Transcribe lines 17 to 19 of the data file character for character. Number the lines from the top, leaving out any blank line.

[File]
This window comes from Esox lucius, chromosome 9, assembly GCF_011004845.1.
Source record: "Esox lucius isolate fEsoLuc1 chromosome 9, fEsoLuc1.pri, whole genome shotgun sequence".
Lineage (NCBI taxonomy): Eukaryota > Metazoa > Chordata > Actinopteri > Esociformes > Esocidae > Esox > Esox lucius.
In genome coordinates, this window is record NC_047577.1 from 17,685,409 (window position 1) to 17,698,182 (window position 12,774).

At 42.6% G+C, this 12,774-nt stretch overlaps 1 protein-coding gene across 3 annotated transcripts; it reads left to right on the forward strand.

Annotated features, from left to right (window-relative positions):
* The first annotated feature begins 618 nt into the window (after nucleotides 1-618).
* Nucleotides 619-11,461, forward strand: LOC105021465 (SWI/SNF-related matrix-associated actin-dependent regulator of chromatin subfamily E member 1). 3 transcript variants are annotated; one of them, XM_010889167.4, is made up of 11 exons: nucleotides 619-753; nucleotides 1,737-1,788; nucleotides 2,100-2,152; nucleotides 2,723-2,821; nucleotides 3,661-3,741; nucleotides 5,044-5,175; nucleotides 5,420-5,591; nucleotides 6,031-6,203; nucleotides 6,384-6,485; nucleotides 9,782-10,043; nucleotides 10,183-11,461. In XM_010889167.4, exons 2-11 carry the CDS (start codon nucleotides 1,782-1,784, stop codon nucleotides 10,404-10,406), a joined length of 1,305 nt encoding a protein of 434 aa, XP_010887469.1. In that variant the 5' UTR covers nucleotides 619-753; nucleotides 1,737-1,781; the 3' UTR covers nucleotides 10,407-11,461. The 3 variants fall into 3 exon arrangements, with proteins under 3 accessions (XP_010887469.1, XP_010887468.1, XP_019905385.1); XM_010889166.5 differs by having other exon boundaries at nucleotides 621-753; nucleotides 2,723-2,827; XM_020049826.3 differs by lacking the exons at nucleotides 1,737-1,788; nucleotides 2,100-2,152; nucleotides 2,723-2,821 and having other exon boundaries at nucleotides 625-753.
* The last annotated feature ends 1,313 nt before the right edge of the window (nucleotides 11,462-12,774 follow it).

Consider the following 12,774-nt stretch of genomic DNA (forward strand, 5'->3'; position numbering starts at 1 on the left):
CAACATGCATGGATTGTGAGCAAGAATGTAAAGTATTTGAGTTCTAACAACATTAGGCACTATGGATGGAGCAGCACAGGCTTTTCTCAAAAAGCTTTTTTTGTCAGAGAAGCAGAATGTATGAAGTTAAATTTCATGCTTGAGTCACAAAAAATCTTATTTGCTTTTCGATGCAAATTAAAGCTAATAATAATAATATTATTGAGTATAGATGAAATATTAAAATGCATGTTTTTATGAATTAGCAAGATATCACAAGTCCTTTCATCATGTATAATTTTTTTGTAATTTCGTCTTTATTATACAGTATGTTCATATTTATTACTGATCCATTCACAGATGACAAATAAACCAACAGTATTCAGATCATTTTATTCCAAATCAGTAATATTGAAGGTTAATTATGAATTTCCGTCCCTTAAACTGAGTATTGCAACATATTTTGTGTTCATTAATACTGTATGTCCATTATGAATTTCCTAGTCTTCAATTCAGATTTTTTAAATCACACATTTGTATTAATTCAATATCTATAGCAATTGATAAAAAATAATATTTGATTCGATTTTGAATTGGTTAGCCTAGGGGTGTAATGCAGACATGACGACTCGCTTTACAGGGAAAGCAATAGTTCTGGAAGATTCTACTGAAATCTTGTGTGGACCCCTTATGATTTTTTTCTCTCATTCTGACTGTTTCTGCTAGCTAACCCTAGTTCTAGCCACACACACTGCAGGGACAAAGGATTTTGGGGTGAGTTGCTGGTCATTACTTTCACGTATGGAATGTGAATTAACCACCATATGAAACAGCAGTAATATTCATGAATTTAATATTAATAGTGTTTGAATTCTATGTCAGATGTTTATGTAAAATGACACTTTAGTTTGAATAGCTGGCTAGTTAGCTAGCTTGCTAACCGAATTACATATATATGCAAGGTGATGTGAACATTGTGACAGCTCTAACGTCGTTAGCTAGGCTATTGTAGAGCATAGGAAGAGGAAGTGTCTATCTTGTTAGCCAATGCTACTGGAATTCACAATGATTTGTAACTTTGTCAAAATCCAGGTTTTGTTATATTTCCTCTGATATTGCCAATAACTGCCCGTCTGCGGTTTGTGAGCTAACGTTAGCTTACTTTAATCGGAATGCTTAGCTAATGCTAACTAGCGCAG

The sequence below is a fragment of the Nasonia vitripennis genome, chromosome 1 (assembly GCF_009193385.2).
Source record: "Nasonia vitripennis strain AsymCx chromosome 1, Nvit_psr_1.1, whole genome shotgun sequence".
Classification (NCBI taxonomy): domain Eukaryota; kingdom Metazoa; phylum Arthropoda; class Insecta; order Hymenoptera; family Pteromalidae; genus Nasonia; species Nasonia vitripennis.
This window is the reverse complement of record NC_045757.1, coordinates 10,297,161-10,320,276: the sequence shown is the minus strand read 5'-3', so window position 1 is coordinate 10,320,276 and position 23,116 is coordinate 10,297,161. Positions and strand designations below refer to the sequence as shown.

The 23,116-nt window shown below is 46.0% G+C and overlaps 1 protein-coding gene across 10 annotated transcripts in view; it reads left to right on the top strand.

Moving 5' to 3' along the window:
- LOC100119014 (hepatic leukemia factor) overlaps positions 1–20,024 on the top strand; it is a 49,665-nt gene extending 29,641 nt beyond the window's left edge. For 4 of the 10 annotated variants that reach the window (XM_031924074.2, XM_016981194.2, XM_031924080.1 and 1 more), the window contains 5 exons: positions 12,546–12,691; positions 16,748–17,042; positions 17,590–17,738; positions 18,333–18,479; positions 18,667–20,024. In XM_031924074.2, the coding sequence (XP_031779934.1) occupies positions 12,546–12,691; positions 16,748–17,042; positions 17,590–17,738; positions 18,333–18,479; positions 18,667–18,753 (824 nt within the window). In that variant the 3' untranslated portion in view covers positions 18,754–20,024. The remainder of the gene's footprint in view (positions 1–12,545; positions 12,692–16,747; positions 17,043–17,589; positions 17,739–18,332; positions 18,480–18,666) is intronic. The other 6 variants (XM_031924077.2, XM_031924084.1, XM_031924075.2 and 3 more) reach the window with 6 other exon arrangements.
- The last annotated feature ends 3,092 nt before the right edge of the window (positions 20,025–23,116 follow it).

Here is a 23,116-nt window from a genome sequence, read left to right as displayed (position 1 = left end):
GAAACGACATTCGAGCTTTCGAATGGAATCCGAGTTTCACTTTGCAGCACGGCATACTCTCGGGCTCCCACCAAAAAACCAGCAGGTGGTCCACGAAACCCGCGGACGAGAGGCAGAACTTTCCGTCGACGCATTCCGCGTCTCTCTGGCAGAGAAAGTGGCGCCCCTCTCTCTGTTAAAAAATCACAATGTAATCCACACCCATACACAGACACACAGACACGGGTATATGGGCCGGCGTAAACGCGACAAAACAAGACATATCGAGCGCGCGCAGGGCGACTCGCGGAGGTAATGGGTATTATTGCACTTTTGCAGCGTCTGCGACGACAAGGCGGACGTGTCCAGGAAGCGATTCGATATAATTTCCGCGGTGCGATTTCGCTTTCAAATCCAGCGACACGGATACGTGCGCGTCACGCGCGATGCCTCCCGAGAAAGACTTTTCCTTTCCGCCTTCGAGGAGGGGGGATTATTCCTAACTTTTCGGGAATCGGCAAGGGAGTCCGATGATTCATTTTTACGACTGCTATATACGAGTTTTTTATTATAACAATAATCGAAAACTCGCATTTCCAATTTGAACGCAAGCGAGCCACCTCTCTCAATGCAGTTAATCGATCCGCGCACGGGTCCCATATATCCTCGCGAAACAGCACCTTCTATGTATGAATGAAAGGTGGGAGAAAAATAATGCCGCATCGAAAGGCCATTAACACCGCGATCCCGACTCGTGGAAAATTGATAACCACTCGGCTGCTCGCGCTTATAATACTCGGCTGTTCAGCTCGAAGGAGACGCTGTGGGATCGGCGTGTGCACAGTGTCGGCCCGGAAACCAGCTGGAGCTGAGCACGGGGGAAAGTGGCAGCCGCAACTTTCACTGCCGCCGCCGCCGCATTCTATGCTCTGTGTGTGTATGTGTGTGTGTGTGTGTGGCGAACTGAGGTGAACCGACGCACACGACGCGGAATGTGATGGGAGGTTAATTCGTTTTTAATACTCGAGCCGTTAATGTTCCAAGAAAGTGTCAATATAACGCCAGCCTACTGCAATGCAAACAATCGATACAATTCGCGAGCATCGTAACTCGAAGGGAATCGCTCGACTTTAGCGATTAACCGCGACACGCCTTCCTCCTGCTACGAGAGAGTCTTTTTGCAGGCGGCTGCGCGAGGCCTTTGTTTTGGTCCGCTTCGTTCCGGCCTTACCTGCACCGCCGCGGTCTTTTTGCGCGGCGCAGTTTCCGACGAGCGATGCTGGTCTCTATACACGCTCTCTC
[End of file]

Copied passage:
Moving 5' to 3' along the window:
- LOC100119014 (hepatic leukemia factor) overlaps positions 1–20,024 on the top strand; it is a 49,665-nt gene extending 29,641 nt beyond the window's left edge. For 4 of the 10 annotated variants that reach the window (XM_031924074.2, XM_016981194.2, XM_031924080.1 and 1 more), the window contains 5 exons: positions 12,546–12,691; positions 16,748–17,042; positions 17,590–17,738; positions 18,333–18,479; positions 18,667–20,024. In XM_031924074.2, the coding sequence (XP_031779934.1) occupies positions 12,546–12,691; positions 16,748–17,042; positions 17,590–17,738; positions 18,333–18,479; positions 18,667–18,753 (824 nt within the window). In that variant the 3' untranslated portion in view covers positions 18,754–20,024. The remainder of the gene's footprint in view (positions 1–12,545; positions 12,692–16,747; positions 17,043–17,589; positions 17,739–18,332; positions 18,480–18,666) is intronic. The other 6 variants (XM_031924077.2, XM_031924084.1, XM_031924075.2 and 3 more) reach the window with 6 other exon arrangements.
- The last annotated feature ends 3,092 nt before the right edge of the window (positions 20,025–23,116 follow it).